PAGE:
In 1971, the great preacher and professor Fred Craddock published his landmark book As One Without Authority.
In it, Craddock explained the how and why of his inductive style of preaching, laced with story and word picture. This was very different from the traditional, deductive style, intent on advancing truth as a set of propositions. At a time when many churches in the United States (especially their preachers?) seemed sick of the old top-down method, the book was a big dose of strong medicine.
A sermon, said Craddock, shouldn't be a biblical text re-packaged as a series of points. Instead, a sermon should take into account the shape and style of the biblical text one is preaching from. The preacher should be careful to use language that is imaginative, suited to the ear, and consistent with the every-day experiences of the listeners. Basically, Craddock was arguing for a more user-friendly sermon, one that said "Come and see" as opposed to "Hear the Word of the Lord." Of course, the success of the book had something to do with the strong, anti-authority feeling of that day.
Over a third of a century has passed since then. In a recent interview, Craddock was asked this provocative question: How have things changed since the publication of that book? And what might that suggest about the ways that we shape our sermons today? Here is a part of his reply:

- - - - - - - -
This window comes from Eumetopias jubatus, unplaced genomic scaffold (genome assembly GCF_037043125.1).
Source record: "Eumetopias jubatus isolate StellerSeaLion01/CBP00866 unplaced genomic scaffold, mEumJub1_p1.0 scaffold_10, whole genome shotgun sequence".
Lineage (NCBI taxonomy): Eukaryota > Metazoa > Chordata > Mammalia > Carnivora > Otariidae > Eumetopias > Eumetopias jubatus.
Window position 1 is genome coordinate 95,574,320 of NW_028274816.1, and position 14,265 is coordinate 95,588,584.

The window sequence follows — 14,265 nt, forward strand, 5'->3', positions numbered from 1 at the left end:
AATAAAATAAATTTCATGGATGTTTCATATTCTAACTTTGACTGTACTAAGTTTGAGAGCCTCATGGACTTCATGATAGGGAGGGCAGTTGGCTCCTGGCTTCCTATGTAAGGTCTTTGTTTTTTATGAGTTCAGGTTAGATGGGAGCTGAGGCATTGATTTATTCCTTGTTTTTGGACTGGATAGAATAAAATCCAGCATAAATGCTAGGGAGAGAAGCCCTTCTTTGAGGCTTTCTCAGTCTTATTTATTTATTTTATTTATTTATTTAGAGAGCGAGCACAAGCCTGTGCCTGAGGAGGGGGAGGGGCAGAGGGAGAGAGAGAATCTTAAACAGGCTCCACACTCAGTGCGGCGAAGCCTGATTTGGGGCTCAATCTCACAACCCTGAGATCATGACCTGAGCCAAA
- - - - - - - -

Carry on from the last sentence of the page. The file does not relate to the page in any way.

That book . . . was primarily devoted to the how of preaching. How do you do it? And I was trying to work off of "Everybody wants to quit [preaching], so how do we get new interest in it?" The church was still interested; the ministers had lost interest.
If I were doing it again, I would devote more attention to the what of preaching. Because there are people, going in droves, sitting before pulpits and screens and other media. But they don't know what they believe. They have a sort of flavor of "I think I believe, but maybe I just believe in belief." There's the fear also that, if I believe something strongly, I've become exclusive, as though others didn't have anything. I would spend a lot of time with the what.
But you can't talk about everything in the same book. You try to put the grease where the squeak is, and in nineteen seventy-one, it was on the how. I think the time has come when preachers need to give more attention to what they're saying.
I thought this was a really fine statement, one that I wish more of today's preachers would take to heart.
What do you think?